Here are some random facts, make of them what you will....
I have a friend who owns a 2016 Mustang Cobra Jet. To date, he's run the 1/4 in 8.55 @ 160mph. He also owns several other interesting cars, including a real a 440+6 Challenger.
Roughly 5-6 years ago he decided he needed to add a Tempo GLS to his collection and paid to ship one from a used car lot in Montana to Detroit, MI. I sent him a link to this article and he replied with:
"I am a visionary. I got in the Tempo game at the right time. Honestly, I really like and like driving that car."
Ahhh, yes. Passion. Hopefully, everyone has something they are passionate about- not sure what sort of life there is without it. The way to understand someone else’s seemingly illogical obsession is in the context of your own (perfectly logical) enthusiasm.
And by the way, anything with a manual transmission is just cool. Especially when found in an unexpected vehicle.
I had a 1988 GLS 5-speed, bought from the original owner whom I knew well, who got it as an engage-able commuter car for four real seasons. For that it served him well for 15 years & 189k miles, and when he needed something larger, I picked it up cheap. The engagement part comes from the manual transmission. He'd have never bought an autobox (he also had a BMW E-12 at the time). As a stick shift, it's still not a screaming meanie, but you are the one in control of the power band. It wasn't a "crapbox" like some who never had one bemoan; it was utterly reliable and the only thing that irked me was that front camber was fixed. As this one got rustier, said camber got more aggressive, so tires lasted about 10k miles max. I didn't need yet another car around at that time, and moved it out for cheap (shortly after it was scrapped), but that general vibe re-emerged when I ended up with my sister's 2004 Hyundai Elantra 5-speed when I did need a disposable commuter bomb a few years ago. I'd have junked it by now if it had an automatic; with the 5-speed, it stays around as the odd errand car. So, I "get" Jack's well authored piece. Besides, who are we (especially as owners of cars bought out of passion rather than utility) to ridicule anyone else's sense of automotive nostalgia - be it for Tempo's, Porsche's, or Honda's?
My problem wasn’t the camber. My problem was all those damn high rpm clutch dumps. And taking cloverleaf off ramps at excessive speed. And power sliding a car that probably should not have been doing said antics…
IN 1985 when I got married to my starter wife, I was a Japanese car guy driving a Nissan 200SX. My bride was from Dearborn and so insisted her first new car ever be a Ford. A black, aero Tempo with a 5 speed. I scoffed, but I wanted to please her so that's what we got. To my surprise, we used it more than my Nissan because it was completely reliable, fast enough, and comfortable for 4 -5 adults, while the Nissan's back seat was, well, 2 + 2. Sure the Nissan handled more crisply and was more responsive. But the Tempo was a much better car than its rep. She kept it for many years longer than she kept me.
Your article bears an uncanny resemblance to another one in the current issue of the New Yorker entitled "Can Rilke change your life?" by Kamran Javadizadeh (which I read about a half hour before reading yours). It centers around the book "Letters to a young Poet" written by the early 20th century poet Rainer Maria Rilke. The letters are in response to a young man in a military academy anguished by thoughts of his future and specifically about his ability to write. Their correspondence lasted from 1902 to 1908 and resulted in 10 letters from Rilke. I was astonished by it in my early 20's and am again now at 70. The pith in both articles is the ineffable quality and drive that compels someone to write. I enJOYed and was instructed by both. No need to compare. Thanks.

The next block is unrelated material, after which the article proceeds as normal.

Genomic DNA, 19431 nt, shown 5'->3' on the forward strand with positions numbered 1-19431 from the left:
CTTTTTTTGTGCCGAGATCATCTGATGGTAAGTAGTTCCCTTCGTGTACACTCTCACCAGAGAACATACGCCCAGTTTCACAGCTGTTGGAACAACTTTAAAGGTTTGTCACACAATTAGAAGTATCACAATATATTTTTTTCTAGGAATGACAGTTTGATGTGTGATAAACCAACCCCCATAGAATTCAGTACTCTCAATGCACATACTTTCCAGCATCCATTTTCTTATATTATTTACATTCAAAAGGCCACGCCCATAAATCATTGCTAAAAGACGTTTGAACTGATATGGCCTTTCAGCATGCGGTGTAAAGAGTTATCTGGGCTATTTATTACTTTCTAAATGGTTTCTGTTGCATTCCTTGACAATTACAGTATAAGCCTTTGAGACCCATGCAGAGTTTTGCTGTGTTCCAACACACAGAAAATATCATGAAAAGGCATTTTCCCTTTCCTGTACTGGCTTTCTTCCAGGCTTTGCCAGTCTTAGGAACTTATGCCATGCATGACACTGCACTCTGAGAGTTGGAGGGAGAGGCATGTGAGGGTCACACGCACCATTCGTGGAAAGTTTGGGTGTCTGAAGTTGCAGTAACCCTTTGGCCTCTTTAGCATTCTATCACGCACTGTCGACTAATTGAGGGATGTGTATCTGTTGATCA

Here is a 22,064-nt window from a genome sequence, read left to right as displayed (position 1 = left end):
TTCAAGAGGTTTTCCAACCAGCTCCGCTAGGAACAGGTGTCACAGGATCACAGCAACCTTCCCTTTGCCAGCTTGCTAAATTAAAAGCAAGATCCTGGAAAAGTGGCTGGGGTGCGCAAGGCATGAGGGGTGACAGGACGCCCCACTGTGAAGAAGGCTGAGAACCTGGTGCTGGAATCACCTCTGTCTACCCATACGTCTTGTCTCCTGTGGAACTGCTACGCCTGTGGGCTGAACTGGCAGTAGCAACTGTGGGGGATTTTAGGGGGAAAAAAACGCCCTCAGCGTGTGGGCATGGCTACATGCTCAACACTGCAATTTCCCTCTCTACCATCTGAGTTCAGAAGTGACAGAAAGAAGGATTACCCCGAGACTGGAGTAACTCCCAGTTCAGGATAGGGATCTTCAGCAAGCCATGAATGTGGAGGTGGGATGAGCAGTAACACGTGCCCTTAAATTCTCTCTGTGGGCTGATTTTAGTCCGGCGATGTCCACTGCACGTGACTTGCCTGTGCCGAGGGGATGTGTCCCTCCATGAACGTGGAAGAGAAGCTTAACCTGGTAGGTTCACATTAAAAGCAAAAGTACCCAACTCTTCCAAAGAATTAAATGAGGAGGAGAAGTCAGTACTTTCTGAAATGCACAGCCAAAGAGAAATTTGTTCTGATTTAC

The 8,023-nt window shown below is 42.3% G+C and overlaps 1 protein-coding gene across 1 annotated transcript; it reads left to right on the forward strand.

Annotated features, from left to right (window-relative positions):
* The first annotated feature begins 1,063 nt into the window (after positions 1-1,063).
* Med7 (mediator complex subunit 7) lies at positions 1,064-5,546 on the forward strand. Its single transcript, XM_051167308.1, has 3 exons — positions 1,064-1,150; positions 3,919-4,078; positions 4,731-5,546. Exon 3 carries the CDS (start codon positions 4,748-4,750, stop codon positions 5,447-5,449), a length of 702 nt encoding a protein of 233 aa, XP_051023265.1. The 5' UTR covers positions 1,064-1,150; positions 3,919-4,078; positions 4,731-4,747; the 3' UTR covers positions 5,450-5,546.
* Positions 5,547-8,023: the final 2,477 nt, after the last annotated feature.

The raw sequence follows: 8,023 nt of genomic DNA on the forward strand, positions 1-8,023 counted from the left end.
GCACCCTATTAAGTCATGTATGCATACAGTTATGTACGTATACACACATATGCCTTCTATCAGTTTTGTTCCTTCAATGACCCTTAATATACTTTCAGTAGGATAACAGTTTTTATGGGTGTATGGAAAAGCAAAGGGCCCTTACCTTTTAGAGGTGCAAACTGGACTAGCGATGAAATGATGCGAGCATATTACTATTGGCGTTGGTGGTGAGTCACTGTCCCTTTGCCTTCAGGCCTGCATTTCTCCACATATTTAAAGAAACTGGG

Restore and drive whatever you like. Whether it is a 70's econobox Japanese car, a mor-door American barge or a sports car with who know what crammed under the hood. I think most any TRUE car guy can respect the effort involved in making an orphan car shine. Who would have thought that the lowly Model T would have had the following it does?
It sounds like he did not have a flair wrench handy, and just stripped a brake line fitting and smashed his knuckles because he had a regular 3/8” wrench. Some folks thrive on the “film at 11, and I’ve pissed in your popcorn” outlook.
Baruth has his own take on things. I remember some early R&T articles being heavily seasoned and for many readers, his style is an acquired taste. Hagerty seems to offer plenty of choices for articles and I'm not sure any of them merits dropping the insurance on your classic car(s). As the column banner implies, there is avoidable contact. I think if you keep reading you will find more to like.
Great article. For the last several years I have leased a black on black Honda Accord, so I get the reliability factor. However, when that American muscle urge happens I start the ole Prix and get my fix!
I logged many miles in a late 80's Ford Tempo US Government Owned Vehicle (GOV). Unfortunately your article gave me a good dose of "Post-Traumatic Auto Syndrome" or PTAS! The Tempo was absolutely the worst automobile I've ever driven. I think Ford gathered all their lemons and Monday-morning final-assembly Tempos and dumped them on the US Government General Services Administration (GSA) who manages the Governments fleet of vehicles.
First of all, thank you for your service. Secondly, NO FREAKIN' WAY should you have PTS-anything. Let me tell you what that really looks like. Specialty steel mill (read: 2000 acres of smoke, gigantic buildings, gigantic ingots, and more gigantic transporters hauling them around). Cars that are not street legal because of a myriad of reasons, in which nerds and geeks leave their comfy surrounds and venture forth to perform Various Acts. Chevy. 1984. Cavalier. Wagon.